Library Column – November 30, 2006

Still waiting for some real snow fall, but my reading has been lively at least! Stop in and look for a book to help you make it through the holidays, we have cookbooks, party planning books, decorating books and lots and lots of great escapist reading.

Matchmaker, Matchmaker by Joanne Sundell. This book is just plain confusing. First it is a romance, but it is also a western and, of course a historical novel. However, the main character is a woman doctor, but not only is she a woman doctor, she is a Russian Jewish woman doctor. So the book is in a genre of its own, totally unique. Light and amusing, but also dealing with anti-semitism, prejudice against foreigners and Jews, poverty, death and suffering.

Winter’s Child by Margaret Maron. North Carolina and Virginia, murder among the working class and murder among the genteel class, along with a missing child and some puzzling questions about museum quality antiques. A nice mix.

Scam Proof Your Life: 377 Smart Ways to Protect You & Your Family From Ripoffs, Bogus Deals & Other Consumer Headaches by Sid Kirchheimer. One of those incredibly handy reference works, filled with useful information, addresses, phone numbers and strategies. Includes chapters on buying and maintaining cars, ditto for houses, also credit cards, medical care, getting into college, fighting identity theft and on and on.

A World Ignited: How Apostles of Ethnic, Religious, and Racial Hatred Torch the Globe by Martin and Susan J. Tolchin. An overview of violent conflicts worldwide, with a probing examination of the roots of trouble in various countries and cultures. Donated to the library by the authors, who spend summers here in Warren every year.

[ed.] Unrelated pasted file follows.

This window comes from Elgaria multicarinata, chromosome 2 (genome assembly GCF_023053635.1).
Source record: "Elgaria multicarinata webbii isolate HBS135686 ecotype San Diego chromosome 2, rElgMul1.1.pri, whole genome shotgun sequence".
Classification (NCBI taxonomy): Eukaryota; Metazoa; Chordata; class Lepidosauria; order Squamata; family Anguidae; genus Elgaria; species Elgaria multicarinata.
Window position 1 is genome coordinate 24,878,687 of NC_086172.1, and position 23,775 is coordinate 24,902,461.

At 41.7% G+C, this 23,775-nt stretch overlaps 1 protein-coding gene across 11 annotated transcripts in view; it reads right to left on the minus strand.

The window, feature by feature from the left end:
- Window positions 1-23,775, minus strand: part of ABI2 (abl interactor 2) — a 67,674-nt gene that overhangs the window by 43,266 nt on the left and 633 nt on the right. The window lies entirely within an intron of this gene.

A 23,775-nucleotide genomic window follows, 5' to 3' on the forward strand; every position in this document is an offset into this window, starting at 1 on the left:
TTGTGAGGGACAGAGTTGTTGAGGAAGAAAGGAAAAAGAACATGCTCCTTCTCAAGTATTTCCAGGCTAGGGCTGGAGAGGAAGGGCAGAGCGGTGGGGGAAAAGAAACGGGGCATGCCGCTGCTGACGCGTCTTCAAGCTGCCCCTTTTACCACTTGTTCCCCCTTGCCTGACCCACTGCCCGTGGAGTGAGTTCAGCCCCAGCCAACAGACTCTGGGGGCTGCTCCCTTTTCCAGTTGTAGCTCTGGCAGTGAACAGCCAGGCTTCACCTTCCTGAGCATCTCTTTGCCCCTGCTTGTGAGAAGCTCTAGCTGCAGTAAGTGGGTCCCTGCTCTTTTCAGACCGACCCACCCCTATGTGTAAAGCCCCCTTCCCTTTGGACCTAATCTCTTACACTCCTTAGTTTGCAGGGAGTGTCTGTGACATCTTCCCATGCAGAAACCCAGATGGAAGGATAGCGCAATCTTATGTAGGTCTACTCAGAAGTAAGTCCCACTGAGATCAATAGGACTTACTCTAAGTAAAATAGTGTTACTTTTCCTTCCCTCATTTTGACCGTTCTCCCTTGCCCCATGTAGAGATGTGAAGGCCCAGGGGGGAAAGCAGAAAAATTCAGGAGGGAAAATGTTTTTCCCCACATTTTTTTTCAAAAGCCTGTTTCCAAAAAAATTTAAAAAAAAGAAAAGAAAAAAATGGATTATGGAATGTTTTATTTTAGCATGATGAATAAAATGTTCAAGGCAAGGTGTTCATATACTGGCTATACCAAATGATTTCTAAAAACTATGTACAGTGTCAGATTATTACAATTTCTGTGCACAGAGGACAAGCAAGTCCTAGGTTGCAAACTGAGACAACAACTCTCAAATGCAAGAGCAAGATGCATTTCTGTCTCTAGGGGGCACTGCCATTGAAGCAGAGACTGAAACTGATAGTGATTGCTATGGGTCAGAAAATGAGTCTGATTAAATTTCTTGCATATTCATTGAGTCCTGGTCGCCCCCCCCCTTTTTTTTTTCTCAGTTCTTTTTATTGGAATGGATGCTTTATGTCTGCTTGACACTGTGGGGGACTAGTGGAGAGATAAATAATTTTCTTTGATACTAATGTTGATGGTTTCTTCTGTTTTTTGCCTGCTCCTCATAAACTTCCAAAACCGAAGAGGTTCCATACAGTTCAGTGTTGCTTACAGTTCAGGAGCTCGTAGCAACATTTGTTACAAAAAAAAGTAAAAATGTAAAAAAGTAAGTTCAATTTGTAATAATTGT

Eating Well Magazine: Where Good Taste Meets Good Health. Did you know that magazines can be checked out of the Warren Public Library? For two weeks? This recent addition to our library collection focuses on meals that are both nutritious and yummy. Give it a browse!

Winter’s Bone by Daniel Woodrell. A lyrical novel, set in the Ozarks, about a sixteen year old girl whose father has disappeared. Threatened with the loss of the family home, Ree must find out what happened to her father and why. Bittersweet.

The Testament by John Grisham (audio CD, abridged). An elderly billionaire writes a last minute will, leaving all of his estate to an illegitimate daughter, a missionary in a remote area of Brazil. His other children, encouraged by a mob of lawyers, challenge the will. The story incorporates a strongly religious element in the life of two of the characters.

The Prince of the Marshes and Other Occupational Hazards of a Year in Iraq by Rory Stewart. I haven’t actually read this book, but two people who have recommend it very highly. The author was deputy governor of two remote regions of Iraq, following the U.S. takeover, and the book is a frank account of his eleven months trying to accomplish an impossible job with the wrong tools.

Death of a Nationalist by Rebecca Pawel. A dark mystery, set in dark times, Madrid, Spain in 1939. First of an excellent series.

Cocaine Blues and Flying too High both by Kerry Greenwood. The first two mysteries featuring flapper sleuth Phryne Fisher are set in 1920s Australia. Lively, amusing and adventurous with a side serving of fashion commentary.

Happiness Sold Separately by Lolly Winston. Elinor and Ted have been married for a few years and they want to have a baby—but things are not working out. This is the starting point for a funny, sad, bittersweet story where love and technology cross and fray.

Two for the Road: our Love Affair with American Food by Jane and Michael Stern. Darn funny book about two professional food writers who happen to be a)Jewish, b)married to each other, and c)lovers of good, old-fashioned, traditional American food. The book is filled with funny stories about their road trips combined with delighted praise for barbecue, sweet potato pie, steaks, fried chicken, pancakes and other culinary delights. Not for vegetarians.

See you at the library!

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